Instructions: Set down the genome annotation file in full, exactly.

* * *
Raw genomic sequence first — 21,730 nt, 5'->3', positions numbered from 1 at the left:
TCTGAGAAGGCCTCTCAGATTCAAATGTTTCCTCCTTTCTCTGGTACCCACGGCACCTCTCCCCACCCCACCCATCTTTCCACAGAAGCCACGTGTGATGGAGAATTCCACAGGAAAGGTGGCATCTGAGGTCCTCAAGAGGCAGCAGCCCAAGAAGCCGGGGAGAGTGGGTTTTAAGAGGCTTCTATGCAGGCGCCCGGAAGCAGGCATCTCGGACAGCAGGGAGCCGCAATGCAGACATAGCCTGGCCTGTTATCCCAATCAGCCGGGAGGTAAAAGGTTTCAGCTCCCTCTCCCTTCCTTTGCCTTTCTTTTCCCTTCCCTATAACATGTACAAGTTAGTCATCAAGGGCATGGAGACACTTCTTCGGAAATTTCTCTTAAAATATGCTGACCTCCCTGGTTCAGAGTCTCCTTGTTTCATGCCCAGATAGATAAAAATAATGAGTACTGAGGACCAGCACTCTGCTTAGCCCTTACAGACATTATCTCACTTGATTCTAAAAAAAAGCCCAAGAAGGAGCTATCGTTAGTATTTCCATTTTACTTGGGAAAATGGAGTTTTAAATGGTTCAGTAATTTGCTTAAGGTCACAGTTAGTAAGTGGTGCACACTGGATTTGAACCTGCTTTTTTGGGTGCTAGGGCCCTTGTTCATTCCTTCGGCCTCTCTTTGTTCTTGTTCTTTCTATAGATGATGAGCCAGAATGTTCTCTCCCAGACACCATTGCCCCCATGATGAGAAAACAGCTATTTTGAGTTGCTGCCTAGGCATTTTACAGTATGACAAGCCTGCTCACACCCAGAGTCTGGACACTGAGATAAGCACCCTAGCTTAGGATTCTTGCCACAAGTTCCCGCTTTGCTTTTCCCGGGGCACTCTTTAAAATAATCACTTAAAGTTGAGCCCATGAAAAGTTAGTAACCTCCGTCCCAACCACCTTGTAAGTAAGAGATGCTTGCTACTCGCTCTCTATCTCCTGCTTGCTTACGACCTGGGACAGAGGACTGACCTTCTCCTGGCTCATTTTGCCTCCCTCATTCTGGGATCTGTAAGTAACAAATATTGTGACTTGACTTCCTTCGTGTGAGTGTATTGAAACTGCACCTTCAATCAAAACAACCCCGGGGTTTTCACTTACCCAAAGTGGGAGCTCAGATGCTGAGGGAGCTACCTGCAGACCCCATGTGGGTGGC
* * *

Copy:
Raw genomic sequence first — 21,730 nt, 5'->3', positions numbered from 1 at the left:
TCTGAGAAGGCCTCTCAGATTCAAATGTTTCCTCCTTTCTCTGGTACCCACGGCACCTCTCCCCACCCCACCCATCTTTCCACAGAAGCCACGTGTGATGGAGAATTCCACAGGAAAGGTGGCATCTGAGGTCCTCAAGAGGCAGCAGCCCAAGAAGCCGGGGAGAGTGGGTTTTAAGAGGCTTCTATGCAGGCGCCCGGAAGCAGGCATCTCGGACAGCAGGGAGCCGCAATGCAGACATAGCCTGGCCTGTTATCCCAATCAGCCGGGAGGTAAAAGGTTTCAGCTCCCTCTCCCTTCCTTTGCCTTTCTTTTCCCTTCCCTATAACATGTACAAGTTAGTCATCAAGGGCATGGAGACACTTCTTCGGAAATTTCTCTTAAAATATGCTGACCTCCCTGGTTCAGAGTCTCCTTGTTTCATGCCCAGATAGATAAAAATAATGAGTACTGAGGACCAGCACTCTGCTTAGCCCTTACAGACATTATCTCACTTGATTCTAAAAAAAAGCCCAAGAAGGAGCTATCGTTAGTATTTCCATTTTACTTGGGAAAATGGAGTTTTAAATGGTTCAGTAATTTGCTTAAGGTCACAGTTAGTAAGTGGTGCACACTGGATTTGAACCTGCTTTTTTGGGTGCTAGGGCCCTTGTTCATTCCTTCGGCCTCTCTTTGTTCTTGTTCTTTCTATAGATGATGAGCCAGAATGTTCTCTCCCAGACACCATTGCCCCCATGATGAGAAAACAGCTATTTTGAGTTGCTGCCTAGGCATTTTACAGTATGACAAGCCTGCTCACACCCAGAGTCTGGACACTGAGATAAGCACCCTAGCTTAGGATTCTTGCCACAAGTTCCCGCTTTGCTTTTCCCGGGGCACTCTTTAAAATAATCACTTAAAGTTGAGCCCATGAAAAGTTAGTAACCTCCGTCCCAACCACCTTGTAAGTAAGAGATGCTTGCTACTCGCTCTCTATCTCCTGCTTGCTTACGACCTGGGACAGAGGACTGACCTTCTCCTGGCTCATTTTGCCTCCCTCATTCTGGGATCTGTAAGTAACAAATATTGTGACTTGACTTCCTTCGTGTGAGTGTATTGAAACTGCACCTTCAATCAAAACAACCCCGGGGTTTTCACTTACCCAAAGTGGGAGCTCAGATGCTGAGGGAGCTACCTGCAGACCCCATGTGGGTGGC